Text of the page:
The first time I ever heard Lykke Li happened to be when she featured on Logic’s somber Young Sinatra single, “Let Me Go,” back in 2011. Her spacey vocals sparked my interest for some of her earlier work, specifically her 2008 and 2011 releases, Youth Novels and Wounded Rhymes. The latter record especially highlighted Li’s uncanny ability to create intelligent dream/electro-pop music. Even her 2014 album, I Never Learn, included a good amount of dreamy ballads littered with instrumentally-dense production.
The first three releases emphasized Li’s emotional sentiments, chiefly dedicated to love and its trials and tribulations. On Li’s fourth installment, so sad so sexy, the Swedish-born songwriter abandons her art pop experimentation for trendy hip hop and R&B beats.
Unfortunately, aside from a few intriguing sounds and stylistic changes, Li seems to fall prey to the commercial trap-inspired direction modern-day music is going in. The problem isn’t necessarily Li’s tendencies to jump onto the hip hop bandwagon, but rather her inability to progress the genre anywhere even remotely interesting.
The Atlantic signee is at her best on this project when she’s doing the bare minimum with mixing, like on the piano-driven “two nights,” with a passable verse given by Amine. The track is a surprising highlight, considering the unlikely pairing of the two artists. By holding back on the production, Li is able to put her menacing vocal performance on full display. The hook is melodic and catchy enough to get behind as well.
Even the sinister “last piece” accomplishes a certain level of balladry that’s absent on the first third of the record. The intense back base operates as a successful build-up, therefore giving Li the platform needed to provide listeners with a nuanced vocal execution.
When Li adopts a more commercialized sound, she finds herself in murky waters. Songs like “deep end” are a dime a dozen in the industry nowadays. The bland trap beat has sadly been done to a tee many times before.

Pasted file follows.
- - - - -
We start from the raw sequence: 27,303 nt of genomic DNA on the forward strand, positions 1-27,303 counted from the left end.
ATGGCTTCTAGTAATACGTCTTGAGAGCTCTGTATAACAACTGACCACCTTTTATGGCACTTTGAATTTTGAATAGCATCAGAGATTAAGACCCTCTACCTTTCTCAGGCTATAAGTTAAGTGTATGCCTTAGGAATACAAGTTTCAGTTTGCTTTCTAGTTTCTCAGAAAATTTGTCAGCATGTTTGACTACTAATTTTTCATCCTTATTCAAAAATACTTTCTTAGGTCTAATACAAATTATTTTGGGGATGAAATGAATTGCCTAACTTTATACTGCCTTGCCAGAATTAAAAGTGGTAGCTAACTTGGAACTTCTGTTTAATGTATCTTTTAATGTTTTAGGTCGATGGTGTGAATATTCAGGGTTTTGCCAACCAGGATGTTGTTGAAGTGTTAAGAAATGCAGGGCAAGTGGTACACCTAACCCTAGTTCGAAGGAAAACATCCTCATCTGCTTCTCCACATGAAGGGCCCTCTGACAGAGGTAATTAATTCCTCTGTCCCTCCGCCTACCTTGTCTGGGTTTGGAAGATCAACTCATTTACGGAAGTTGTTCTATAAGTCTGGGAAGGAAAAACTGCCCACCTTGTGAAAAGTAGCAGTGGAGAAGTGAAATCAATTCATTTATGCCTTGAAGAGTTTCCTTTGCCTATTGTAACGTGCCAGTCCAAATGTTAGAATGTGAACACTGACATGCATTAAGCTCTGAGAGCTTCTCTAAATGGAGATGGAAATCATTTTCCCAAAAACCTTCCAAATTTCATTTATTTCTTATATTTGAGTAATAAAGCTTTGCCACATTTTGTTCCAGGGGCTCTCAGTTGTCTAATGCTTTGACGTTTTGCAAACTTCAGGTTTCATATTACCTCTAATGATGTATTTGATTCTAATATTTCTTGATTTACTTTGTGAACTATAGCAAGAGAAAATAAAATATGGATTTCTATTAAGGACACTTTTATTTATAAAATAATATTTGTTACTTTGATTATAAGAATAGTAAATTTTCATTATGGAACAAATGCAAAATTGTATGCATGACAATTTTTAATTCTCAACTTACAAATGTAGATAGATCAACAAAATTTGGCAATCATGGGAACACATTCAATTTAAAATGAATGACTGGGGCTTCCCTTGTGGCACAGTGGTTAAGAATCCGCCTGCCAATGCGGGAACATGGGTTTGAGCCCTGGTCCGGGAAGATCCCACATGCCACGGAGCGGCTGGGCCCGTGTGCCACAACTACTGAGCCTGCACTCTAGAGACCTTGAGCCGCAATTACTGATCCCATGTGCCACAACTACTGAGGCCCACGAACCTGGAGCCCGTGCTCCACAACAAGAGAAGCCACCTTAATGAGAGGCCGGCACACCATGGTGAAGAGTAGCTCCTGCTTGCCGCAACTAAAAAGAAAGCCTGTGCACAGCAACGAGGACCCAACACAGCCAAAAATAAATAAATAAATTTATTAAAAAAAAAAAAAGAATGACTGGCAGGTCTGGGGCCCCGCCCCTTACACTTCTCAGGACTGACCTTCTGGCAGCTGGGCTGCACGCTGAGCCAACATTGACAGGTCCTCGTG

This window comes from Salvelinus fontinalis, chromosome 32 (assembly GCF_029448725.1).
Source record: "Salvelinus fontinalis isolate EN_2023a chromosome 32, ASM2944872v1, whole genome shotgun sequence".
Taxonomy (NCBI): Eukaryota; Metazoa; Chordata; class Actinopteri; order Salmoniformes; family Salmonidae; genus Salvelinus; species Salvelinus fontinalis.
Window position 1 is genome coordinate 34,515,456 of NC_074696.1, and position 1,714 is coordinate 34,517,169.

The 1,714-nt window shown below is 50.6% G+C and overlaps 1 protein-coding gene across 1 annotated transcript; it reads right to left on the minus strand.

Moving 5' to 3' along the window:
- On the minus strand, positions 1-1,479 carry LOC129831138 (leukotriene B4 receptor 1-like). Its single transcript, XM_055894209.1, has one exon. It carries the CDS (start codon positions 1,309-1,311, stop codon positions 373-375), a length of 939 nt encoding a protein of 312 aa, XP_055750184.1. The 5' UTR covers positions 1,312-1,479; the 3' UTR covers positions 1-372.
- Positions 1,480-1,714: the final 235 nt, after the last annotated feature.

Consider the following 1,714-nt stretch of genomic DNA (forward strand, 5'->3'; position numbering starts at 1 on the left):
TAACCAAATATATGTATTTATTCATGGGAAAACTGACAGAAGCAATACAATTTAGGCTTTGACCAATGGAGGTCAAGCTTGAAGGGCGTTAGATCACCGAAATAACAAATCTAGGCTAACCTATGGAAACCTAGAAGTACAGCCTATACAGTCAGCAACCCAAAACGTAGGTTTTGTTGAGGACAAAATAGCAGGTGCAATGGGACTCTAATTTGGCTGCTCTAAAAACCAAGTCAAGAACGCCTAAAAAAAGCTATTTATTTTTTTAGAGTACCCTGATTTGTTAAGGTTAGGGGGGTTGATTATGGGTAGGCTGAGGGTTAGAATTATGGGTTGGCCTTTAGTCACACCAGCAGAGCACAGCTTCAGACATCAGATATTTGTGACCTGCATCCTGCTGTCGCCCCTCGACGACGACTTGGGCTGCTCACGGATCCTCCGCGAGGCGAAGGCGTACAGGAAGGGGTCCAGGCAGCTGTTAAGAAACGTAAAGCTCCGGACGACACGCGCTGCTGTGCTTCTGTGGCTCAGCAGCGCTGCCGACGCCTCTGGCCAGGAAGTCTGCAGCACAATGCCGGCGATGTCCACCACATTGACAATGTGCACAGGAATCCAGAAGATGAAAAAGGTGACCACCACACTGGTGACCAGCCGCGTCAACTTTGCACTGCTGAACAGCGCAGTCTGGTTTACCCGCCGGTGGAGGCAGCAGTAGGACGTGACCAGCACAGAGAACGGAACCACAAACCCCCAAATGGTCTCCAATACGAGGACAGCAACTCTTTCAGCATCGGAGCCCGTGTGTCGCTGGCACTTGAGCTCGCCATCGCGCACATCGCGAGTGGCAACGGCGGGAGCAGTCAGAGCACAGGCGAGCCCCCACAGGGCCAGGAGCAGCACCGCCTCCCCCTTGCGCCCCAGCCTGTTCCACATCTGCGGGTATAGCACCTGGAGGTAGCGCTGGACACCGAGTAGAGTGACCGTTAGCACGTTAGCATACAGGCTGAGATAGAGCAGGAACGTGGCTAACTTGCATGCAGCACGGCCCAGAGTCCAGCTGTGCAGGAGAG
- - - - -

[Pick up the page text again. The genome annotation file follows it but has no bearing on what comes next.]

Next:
The specific sound she is going for becomes incredibly derivative of musical titans like Drake and Lana Del Rey. The astonishingly short, “sex money feelings die” could be mistaken for a B-side off of If You’re Reading This it’s too Late. The very grand and atmospheric synth leads on the title track fails to escape the realm of a Del Rey song.
The 808-inspired drums presented on “better alone” is taken right out of the Kanye West book (i.e. “Say You Will”). Even Li’s cadence when she bellows the chorus (I’m better alone than lonely) comes off eerily similar to Mr. West belting “don’t say you will” off the opener to his 2008 classic album 808 and Heartbreak.
The notably short record (around 30 minutes), ends with Li installing her magnificent voice to the forefront. Again, when Li gives her vocals the platform needed to perform at the highest level, she gains the ability to leave a lasting effect. Her climatic and distant wind-like horns leave listeners wondering what could have been. Her head-scratching decision making earlier on the album cannot be ignored, even with the beautiful ending. One may think of Frank Ocean when hearing the finale, but instead of completely stealing his sound, Li enhances it, and makes it her own.
Unfortunately, that wasn’t the case for a majority of the songs on her fourth effort. Much of the time, Li dismally takes whatever popular sound dominating the landscape right now, and does nothing interesting with it. I’m fine with using inspirations, but originality and forward-thinking must eventually transpire. For an artist who became critically-acclaimed for her rawness and emotional convictions, Li takes a large step back. Yes, she’s dealing with adversity in her personal life, but lyrically nothing develops from it. Instead, the Swedish singer trades innocence and curiosity, for commercialized hip hop ballads, devoid of any life.